Monaco vs Arsenal preview: Arsene Wenger gambles to beat the odds – and history

Arsenal must go on the attack to achieve Champions League first by overturning a two-goal home defeat from the first leg

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The Independent Football

It is hard to escape the image of Arsene Wenger at the Stade Louis II in Monaco and a picture of the Frenchman in his 40s on the walls of the tunnel will be one of the last things his players see tomorrow before they walk out on the pitch to try to achieve something unprecedented in Champions League history.

The task facing Arsenal does not add up to the ideal homecoming that Wenger will have envisaged when the draw was made, a notion that was put to him by one of the French reporters today. “For me, it is very special moment,” Wenger replied. “I was a young coach here at Monaco, and stayed here for seven years. I have a lot of respect for Monaco and want to thank the whole club … I am able to separate the emotion of coming back and the importance of the game. I am here for work and my job is for my club to win.”

A win will not be enough, as Wenger knows. His team have to score three goals without answer to get through and it has never been done before in the history of the modern Champions League - in fact you have to go back to 1969 for a comparable turnaround. Then Ajax lost 3-1 to Benfica in Amsterdam, won by the same result in Lisbon in the quarter-final second leg and then won the subsequent play-off, in Paris, the following month.


“That doesn’t matter,” Wenger said when confronted with the reality of his team’s task. “The statistics are against us. The result in the first leg is against us. We are conscious of that. No matter how big the percentage is [against us] we have to give absolutely everything to make the stats lie. That’s our desire and belief that we can do it.”

Which is what you would expect Wenger to say. Yet once again there is that whiff of the absurd about Arsenal’s season as they embark on their customary Premier League surge to re-qualify for this competition around the same time they are potentially about to exit it at the last 16 stage for the sixth consecutive season.

It is Wenger’s job to ensure that hopes spring eternal but was it also not the case that too few of his players believe they can survive? “I’m not worried about that because the desire is there, the belief is there,” Wenger said. “Football is not predictable but I can predict that the desire and belief will be there to do well. We have played in the Champions League last-16, we have experience, we know that anything can happen but on a positive front as long as we believe we can do it and I am confident we will.”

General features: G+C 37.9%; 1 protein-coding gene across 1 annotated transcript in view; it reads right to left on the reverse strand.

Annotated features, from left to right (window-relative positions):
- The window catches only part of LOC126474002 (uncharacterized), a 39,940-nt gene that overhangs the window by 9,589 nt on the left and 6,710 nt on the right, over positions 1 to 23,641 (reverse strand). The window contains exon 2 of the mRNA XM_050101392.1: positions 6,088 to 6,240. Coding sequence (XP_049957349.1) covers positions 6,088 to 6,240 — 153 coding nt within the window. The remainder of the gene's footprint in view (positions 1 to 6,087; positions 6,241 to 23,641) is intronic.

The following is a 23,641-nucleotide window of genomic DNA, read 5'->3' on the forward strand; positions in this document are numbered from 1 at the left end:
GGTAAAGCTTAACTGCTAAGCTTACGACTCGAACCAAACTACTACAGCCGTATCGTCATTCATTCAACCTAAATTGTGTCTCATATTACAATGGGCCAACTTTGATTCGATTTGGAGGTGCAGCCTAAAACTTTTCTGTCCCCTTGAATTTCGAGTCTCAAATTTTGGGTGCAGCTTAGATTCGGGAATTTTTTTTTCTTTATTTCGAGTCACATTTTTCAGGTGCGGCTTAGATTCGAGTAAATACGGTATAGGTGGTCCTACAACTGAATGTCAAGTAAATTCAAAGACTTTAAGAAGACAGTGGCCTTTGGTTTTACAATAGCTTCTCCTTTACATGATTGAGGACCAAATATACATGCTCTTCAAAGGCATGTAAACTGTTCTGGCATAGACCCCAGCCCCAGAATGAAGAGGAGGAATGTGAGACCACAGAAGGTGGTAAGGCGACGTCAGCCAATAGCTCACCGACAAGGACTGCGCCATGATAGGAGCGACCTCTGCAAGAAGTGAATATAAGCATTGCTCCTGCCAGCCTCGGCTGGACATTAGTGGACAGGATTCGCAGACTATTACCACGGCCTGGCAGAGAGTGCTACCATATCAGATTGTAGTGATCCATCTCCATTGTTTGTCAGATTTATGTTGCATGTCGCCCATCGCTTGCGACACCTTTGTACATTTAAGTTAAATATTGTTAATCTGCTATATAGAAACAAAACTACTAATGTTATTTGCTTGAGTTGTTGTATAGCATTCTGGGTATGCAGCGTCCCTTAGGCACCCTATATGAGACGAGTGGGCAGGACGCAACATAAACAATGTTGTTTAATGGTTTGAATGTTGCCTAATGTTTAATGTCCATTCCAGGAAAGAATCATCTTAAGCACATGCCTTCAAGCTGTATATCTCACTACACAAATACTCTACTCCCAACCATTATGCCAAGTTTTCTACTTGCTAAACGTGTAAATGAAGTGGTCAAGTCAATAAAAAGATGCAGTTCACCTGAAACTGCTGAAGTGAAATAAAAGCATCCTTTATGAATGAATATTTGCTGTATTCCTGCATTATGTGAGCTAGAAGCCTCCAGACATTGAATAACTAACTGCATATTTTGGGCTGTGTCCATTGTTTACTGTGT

The one consolation is that the task is fairly simple for Wenger’s team. Against the best defence in France’s Ligue 1 they will have to score goals and it will be a question of how many attack-minded players he dares to squeeze into the team. Olivier Giroud, profligate in the first leg, will lead the attack with Mesut Ozil, Alexis Sanchez and Santi Cazorla all likely to start and more firepower in Danny Welbeck and Theo Walcott available from the bench.

Left to right: Theo Walcott, Alexis Sanchez and Santi Cazorla during Arsenal’s training session at London Colney on Monday (Getty)

“I think we will see the real face of Arsenal this time,” said Monaco’s Venezuelan-born Portuguese manager Leonardo Jardim. “They will try to win the game”. In order for them to do that, the defence will have to do a much better job than it managed in the first leg and Per Mertesacker’s admission that the team struggled mentally at the Emirates was troubling for Arsenal fans.

Nevertheless, Mertesacker is right that since that defeat to Monaco, their fortunes have taken an upturn. Four straight victories might have left Jose Mourinho still posing questions about their “momentum” but it seems that the Arsenal players at least have taken heart from that run.

Wenger was asked whether, during his time at Monaco, he ever ventured into the principality’s famous casino and, if so, how he fared at the tables. He chose to duck that one saying that his time was spent on the training ground with his usual protestation that he knows no life beyond football. But the point was well-made: winning this tie might have more to do with a throw of the dice rather than the more prosaic approach Wenger has adopted through his career.